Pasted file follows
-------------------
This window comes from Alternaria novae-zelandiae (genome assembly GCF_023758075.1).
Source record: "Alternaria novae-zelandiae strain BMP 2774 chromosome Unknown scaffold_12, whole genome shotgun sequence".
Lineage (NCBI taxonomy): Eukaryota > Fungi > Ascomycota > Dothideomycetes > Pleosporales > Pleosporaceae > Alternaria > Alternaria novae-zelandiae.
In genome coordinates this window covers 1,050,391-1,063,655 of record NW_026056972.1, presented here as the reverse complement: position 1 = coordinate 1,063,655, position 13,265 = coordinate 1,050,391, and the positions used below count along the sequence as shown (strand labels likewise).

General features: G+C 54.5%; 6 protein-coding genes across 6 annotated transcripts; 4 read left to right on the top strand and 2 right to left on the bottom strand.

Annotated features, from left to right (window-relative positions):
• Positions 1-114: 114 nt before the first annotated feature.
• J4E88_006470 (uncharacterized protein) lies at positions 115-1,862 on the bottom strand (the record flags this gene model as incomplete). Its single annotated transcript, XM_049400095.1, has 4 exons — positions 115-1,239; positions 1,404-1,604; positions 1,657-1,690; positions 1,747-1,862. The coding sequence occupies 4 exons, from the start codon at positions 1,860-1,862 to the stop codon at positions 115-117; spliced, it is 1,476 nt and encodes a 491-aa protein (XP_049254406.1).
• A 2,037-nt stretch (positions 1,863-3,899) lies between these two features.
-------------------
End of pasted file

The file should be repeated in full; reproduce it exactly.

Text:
This window comes from Alternaria novae-zelandiae (genome assembly GCF_023758075.1).
Source record: "Alternaria novae-zelandiae strain BMP 2774 chromosome Unknown scaffold_12, whole genome shotgun sequence".
Lineage (NCBI taxonomy): Eukaryota > Fungi > Ascomycota > Dothideomycetes > Pleosporales > Pleosporaceae > Alternaria > Alternaria novae-zelandiae.
In genome coordinates this window covers 1,050,391-1,063,655 of record NW_026056972.1, presented here as the reverse complement: position 1 = coordinate 1,063,655, position 13,265 = coordinate 1,050,391, and the positions used below count along the sequence as shown (strand labels likewise).

General features: G+C 54.5%; 6 protein-coding genes across 6 annotated transcripts; 4 read left to right on the top strand and 2 right to left on the bottom strand.

Annotated features, from left to right (window-relative positions):
• Positions 1-114: 114 nt before the first annotated feature.
• J4E88_006470 (uncharacterized protein) lies at positions 115-1,862 on the bottom strand (the record flags this gene model as incomplete). Its single annotated transcript, XM_049400095.1, has 4 exons — positions 115-1,239; positions 1,404-1,604; positions 1,657-1,690; positions 1,747-1,862. The coding sequence occupies 4 exons, from the start codon at positions 1,860-1,862 to the stop codon at positions 115-117; spliced, it is 1,476 nt and encodes a 491-aa protein (XP_049254406.1).
• A 2,037-nt stretch (positions 1,863-3,899) lies between these two features.